Google App Engine is a fully managed serverless platform, which requires zero server management to use. It comes with two environments:
- The standard environment allows an instance to run in the sandbox with supported language, it has limited CPU and memory options without persistent disk attached, moreover it doesn’t support SSH and VPN 🥺 . Sounds pretty disappointing right? but the primary goal of App Engine is to provide a hands-free set up for those who absolutely don’t want to care about the server management, so surprisingly App Engine standard is actually popular.
- The Flexible environment gives you freedom on programming language and computing power, it runs within a Docker container… wait doesn’t it sounds familiar? Yes, it remains me Cloud Run, and in fact, Google recommends flexible users to use Cloud Run instead. In the end, if you want to take control of the container images, why not go one step further.
AWS Beanstalk (first of all who reads Beanstalk as beansTalk instead of BeanStalk 🙋♀️🙋♂️) gives you the freedom to deploy and manage applications without the learning curve of the infrastructure underneath: load balancing, scaling, health check, and capacity provisioning. It took the declarative approach, that you tell Beanstalk what you want with a configuration file, and it handles everything for you, all you need is to upload the app code.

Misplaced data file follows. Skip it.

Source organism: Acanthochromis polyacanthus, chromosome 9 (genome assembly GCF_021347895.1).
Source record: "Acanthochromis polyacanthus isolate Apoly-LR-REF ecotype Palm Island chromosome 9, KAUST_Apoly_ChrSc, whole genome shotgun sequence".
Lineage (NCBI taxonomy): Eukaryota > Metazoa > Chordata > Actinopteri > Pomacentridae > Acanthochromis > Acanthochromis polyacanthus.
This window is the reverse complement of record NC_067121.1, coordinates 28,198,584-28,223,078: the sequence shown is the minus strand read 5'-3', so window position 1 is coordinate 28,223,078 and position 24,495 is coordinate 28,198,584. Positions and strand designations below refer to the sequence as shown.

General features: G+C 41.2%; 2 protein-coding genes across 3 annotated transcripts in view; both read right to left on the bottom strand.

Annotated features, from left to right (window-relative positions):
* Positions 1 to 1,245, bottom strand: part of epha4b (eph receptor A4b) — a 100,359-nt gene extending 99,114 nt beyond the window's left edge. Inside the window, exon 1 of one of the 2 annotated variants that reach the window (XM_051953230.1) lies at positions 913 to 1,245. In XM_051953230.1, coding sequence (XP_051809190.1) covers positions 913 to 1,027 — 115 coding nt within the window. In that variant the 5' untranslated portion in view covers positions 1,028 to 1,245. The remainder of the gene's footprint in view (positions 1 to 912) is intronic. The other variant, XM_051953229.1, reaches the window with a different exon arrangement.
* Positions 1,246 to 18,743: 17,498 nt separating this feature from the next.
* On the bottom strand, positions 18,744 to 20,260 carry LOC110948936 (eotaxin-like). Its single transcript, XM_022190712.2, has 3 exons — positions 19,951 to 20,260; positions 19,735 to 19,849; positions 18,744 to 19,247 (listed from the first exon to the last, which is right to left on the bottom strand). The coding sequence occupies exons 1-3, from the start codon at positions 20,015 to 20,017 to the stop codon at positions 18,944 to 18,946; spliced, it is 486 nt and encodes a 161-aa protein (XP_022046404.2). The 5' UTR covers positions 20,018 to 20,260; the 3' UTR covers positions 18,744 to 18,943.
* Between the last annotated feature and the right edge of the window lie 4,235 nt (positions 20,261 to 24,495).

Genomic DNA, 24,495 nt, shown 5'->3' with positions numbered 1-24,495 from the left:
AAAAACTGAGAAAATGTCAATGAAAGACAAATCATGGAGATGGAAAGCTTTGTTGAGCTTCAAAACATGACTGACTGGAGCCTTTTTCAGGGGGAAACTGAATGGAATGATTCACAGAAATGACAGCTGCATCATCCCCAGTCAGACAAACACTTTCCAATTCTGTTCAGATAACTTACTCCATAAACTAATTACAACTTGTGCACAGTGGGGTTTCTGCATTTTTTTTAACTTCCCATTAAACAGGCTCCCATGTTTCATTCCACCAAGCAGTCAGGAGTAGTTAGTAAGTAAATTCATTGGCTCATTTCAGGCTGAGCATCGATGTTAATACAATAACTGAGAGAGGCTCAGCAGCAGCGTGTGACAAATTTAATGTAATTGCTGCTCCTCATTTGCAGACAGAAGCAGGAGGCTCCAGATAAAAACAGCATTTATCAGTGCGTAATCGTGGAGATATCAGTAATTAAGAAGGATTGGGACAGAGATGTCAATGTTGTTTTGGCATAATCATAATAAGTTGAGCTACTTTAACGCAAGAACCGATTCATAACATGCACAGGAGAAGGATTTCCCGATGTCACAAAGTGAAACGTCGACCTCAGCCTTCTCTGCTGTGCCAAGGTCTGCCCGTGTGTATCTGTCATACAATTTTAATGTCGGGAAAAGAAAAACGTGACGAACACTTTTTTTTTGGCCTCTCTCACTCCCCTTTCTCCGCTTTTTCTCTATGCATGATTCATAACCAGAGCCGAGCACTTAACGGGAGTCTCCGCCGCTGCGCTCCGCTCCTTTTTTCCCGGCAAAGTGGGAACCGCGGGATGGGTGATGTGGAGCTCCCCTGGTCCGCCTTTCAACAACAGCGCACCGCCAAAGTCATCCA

AWS Lambda vs Google Cloud Function
Both Lambda and Cloud Function provides service with zero admin, it is even simpler to set up than App Engine or Beanstalk. In my opinion, these two products won’t be the decision-maker for one to choose between AWS and GCP. If you are an AWS user who needs a serverless event-driven solution, you would use Lambda and vice versa with GCP.
Some interesting use cases for Lambda and Cloud Function:
- Send email confirmation
- Generate image thumbnails
- Analytic logs on the fly
- Anything that you can deploy as an isolated function